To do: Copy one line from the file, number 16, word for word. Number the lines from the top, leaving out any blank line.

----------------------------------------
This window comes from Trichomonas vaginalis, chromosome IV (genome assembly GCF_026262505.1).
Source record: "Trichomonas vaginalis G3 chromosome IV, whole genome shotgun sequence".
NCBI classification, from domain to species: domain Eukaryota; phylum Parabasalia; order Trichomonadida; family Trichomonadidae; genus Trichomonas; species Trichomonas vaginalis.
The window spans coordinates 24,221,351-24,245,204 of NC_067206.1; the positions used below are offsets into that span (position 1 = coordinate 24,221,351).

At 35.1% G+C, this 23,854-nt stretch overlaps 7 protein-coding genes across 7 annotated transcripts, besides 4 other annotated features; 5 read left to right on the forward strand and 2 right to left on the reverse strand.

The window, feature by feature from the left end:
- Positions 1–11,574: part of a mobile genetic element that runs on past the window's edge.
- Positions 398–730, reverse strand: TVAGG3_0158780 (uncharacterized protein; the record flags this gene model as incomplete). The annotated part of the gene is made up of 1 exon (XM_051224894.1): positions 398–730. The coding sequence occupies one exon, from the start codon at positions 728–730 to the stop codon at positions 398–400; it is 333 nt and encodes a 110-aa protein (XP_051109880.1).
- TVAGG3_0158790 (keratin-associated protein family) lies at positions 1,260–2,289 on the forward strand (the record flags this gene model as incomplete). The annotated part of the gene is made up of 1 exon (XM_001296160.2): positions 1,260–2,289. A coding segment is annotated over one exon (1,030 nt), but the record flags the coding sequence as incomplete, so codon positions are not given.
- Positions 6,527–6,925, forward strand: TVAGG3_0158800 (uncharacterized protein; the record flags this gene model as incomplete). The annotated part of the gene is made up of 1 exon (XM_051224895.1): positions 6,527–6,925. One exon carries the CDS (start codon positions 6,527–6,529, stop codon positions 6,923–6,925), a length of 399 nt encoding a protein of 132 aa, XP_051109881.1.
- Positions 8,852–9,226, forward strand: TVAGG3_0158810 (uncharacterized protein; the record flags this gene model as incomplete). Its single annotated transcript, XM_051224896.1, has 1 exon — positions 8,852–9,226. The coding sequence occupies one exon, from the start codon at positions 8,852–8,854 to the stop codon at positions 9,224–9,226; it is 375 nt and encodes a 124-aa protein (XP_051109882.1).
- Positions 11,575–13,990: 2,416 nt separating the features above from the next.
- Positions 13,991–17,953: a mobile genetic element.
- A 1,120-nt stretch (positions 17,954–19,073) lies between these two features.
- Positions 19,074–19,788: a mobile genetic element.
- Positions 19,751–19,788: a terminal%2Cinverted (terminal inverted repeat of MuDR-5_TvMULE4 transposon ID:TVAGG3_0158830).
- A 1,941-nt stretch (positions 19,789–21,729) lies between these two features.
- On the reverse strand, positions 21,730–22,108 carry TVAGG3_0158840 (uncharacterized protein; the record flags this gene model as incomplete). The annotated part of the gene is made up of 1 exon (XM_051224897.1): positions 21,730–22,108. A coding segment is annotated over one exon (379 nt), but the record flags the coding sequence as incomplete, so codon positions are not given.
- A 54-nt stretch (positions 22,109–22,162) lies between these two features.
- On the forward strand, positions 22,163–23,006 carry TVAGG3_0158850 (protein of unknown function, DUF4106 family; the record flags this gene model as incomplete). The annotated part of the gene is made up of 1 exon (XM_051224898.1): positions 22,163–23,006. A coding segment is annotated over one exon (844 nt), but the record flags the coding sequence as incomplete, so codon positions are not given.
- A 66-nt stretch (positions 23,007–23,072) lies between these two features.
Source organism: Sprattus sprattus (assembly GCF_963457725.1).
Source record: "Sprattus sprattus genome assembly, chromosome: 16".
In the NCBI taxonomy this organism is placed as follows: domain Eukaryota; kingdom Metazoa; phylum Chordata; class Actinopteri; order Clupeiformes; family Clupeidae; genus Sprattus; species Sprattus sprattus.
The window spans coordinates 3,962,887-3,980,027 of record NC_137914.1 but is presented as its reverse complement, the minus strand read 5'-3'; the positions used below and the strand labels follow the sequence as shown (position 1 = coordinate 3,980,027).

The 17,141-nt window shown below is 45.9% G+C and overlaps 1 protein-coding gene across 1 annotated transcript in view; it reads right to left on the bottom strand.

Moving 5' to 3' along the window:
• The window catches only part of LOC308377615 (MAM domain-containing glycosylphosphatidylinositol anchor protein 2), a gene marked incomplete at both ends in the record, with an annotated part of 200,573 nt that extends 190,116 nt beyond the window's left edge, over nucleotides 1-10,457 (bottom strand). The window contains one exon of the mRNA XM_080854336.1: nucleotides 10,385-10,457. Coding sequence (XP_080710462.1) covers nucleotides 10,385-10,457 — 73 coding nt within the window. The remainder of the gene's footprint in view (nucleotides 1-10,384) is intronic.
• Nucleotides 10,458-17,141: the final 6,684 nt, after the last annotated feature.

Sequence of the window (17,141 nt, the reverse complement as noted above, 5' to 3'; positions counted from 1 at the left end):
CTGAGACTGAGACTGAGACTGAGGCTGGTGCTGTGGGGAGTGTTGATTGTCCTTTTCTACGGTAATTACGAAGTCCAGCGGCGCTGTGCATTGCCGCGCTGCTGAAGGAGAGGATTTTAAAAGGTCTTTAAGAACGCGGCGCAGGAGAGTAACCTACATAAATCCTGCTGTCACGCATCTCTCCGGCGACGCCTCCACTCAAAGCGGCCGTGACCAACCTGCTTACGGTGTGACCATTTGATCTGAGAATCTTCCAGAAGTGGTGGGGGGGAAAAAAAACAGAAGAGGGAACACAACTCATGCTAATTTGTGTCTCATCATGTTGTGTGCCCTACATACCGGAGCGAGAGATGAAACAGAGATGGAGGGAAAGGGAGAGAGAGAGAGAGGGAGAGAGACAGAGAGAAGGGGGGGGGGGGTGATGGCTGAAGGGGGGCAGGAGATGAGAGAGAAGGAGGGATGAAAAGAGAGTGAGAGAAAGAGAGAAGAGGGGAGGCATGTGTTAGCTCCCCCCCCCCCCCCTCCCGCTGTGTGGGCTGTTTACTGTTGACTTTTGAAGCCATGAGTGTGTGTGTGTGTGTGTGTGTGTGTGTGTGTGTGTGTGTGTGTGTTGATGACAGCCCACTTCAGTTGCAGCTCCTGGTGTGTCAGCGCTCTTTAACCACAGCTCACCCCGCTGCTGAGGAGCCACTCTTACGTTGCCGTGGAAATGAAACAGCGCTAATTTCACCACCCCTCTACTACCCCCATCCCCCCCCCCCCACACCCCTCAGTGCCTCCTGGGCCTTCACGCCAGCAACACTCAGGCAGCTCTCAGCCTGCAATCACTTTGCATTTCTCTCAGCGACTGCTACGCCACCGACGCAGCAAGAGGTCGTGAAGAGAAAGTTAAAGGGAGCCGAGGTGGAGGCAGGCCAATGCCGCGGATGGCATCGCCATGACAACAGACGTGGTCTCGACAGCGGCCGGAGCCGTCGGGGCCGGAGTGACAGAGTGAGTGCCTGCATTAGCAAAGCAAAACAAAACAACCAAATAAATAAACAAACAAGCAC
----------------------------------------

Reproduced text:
- Positions 19,751–19,788: a terminal%2Cinverted (terminal inverted repeat of MuDR-5_TvMULE4 transposon ID:TVAGG3_0158830).